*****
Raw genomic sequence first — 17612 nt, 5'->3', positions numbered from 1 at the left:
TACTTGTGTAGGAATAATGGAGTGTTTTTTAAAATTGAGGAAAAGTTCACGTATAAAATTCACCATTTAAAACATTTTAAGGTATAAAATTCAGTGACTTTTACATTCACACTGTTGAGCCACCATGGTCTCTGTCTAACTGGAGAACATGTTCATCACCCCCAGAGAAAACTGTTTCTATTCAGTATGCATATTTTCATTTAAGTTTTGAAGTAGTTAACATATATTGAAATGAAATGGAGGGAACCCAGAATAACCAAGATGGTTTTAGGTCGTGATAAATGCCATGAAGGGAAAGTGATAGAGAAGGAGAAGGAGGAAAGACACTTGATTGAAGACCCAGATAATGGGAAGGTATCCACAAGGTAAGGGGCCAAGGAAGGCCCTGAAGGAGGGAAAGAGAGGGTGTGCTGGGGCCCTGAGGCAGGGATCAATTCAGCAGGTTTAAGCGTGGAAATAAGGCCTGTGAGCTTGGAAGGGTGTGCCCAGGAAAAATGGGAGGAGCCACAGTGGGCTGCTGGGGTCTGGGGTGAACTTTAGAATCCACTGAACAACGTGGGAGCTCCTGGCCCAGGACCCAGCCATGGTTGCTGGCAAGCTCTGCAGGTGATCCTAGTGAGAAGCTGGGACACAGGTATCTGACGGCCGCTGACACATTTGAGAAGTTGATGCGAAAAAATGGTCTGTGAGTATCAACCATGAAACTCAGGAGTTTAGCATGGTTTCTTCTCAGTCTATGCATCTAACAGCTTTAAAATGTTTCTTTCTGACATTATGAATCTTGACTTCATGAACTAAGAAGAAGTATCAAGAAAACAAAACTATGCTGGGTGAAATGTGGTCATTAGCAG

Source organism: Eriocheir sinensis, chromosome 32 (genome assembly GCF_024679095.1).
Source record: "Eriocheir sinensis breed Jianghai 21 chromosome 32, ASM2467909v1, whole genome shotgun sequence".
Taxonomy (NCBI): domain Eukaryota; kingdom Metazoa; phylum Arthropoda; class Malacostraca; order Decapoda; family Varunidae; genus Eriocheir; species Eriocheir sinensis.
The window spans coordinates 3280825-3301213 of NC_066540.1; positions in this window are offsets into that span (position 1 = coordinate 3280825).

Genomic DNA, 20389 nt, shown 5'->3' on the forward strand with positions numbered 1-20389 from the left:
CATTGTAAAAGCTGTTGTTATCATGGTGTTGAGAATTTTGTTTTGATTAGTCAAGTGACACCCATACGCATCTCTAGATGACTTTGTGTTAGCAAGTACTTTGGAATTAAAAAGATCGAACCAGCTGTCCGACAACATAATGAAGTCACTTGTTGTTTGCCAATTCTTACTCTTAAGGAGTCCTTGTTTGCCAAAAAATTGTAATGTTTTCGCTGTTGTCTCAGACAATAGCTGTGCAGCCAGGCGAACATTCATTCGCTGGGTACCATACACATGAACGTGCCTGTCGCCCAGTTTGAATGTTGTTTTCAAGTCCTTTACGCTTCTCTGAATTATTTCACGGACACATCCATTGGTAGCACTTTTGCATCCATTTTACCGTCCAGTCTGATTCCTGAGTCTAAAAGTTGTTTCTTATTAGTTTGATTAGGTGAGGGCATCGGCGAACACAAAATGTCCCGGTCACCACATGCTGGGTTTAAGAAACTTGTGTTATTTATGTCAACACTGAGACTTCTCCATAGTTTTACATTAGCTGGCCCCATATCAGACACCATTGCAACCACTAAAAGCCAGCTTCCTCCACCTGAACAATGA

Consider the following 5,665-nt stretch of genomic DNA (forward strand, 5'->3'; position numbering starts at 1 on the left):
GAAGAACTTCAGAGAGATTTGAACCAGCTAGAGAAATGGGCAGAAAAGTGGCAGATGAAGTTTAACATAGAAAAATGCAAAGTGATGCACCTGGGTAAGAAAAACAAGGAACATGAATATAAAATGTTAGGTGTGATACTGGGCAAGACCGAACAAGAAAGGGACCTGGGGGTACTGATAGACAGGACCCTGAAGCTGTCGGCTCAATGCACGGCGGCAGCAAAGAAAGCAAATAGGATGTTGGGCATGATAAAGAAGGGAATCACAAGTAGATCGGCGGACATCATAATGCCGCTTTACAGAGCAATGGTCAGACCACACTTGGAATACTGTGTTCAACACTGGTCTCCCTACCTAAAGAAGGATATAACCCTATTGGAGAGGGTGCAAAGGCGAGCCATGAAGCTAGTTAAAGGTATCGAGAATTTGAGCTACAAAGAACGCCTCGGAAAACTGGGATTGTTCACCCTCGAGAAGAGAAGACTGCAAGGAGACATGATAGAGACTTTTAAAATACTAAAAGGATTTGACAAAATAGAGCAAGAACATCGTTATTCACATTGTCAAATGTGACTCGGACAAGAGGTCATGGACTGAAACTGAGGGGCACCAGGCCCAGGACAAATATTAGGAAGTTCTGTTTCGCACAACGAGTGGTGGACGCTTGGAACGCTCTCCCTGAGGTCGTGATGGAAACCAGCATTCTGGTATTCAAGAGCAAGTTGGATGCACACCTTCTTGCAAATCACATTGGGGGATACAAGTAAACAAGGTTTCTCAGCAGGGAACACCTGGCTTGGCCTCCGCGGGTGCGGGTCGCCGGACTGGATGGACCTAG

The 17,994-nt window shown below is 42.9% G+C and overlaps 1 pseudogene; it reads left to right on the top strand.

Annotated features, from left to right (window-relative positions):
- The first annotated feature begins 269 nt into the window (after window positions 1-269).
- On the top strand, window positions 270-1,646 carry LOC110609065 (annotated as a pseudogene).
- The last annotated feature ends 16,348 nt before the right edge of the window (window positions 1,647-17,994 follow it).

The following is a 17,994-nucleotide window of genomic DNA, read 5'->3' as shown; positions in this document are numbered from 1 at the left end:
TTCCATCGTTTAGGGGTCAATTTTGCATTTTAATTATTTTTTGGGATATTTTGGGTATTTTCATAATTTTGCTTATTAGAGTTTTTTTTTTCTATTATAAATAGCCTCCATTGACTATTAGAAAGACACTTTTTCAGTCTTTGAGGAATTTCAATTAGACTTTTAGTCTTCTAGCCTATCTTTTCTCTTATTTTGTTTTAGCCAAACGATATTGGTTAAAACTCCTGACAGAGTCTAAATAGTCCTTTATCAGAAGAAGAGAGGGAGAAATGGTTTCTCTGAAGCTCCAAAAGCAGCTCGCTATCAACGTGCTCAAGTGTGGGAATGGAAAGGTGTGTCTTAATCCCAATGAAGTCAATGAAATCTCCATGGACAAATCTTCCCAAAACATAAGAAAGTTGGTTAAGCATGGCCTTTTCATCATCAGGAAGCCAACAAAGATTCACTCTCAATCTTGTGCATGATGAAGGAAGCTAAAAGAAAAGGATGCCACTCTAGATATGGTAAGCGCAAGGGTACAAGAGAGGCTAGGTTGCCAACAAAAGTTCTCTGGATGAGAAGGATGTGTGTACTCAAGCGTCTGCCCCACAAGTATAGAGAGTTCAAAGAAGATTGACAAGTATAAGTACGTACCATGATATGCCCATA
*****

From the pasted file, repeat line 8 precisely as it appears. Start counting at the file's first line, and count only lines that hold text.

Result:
CATTGTAAAAGCTGTTGTTATCATGGTGTTGAGAATTTTGTTTTGATTAGTCAAGTGACACCCATACGCATCTCTAGATGACTTTGTGTTAGCAAGTACTTTGGAATTAAAAAGATCGAACCAGCTGTCCGACAACATAATGAAGTCACTTGTTGTTTGCCAATTCTTACTCTTAAGGAGTCCTTGTTTGCCAAAAAATTGTAATGTTTTCGCTGTTGTCTCAGACAATAGCTGTGCAGCCAGGCGAACATTCATTCGCTGGGTACCATACACATGAACGTGCCTGTCGCCCAGTTTGAATGTTGTTTTCAAGTCCTTTACGCTTCTCTGAATTATTTCACGGACACATCCATTGGTAGCACTTTTGCATCCATTTTACCGTCCAGTCTGATTCCTGAGTCTAAAAGTTGTTTCTTATTAGTTTGATTAGGTGAGGGCATCGGCGAACACAAAATGTCCCGGTCACCACATGCTGGGTTTAAGAAACTTGTGTTATTTATGTCAACACTGAGACTTCTCCATAGTTTTACATTAGCTGGCCCCATATCAGACACCATTGCAACCACTAAAAGCCAGCTTCCTCCACCTGAACAATGA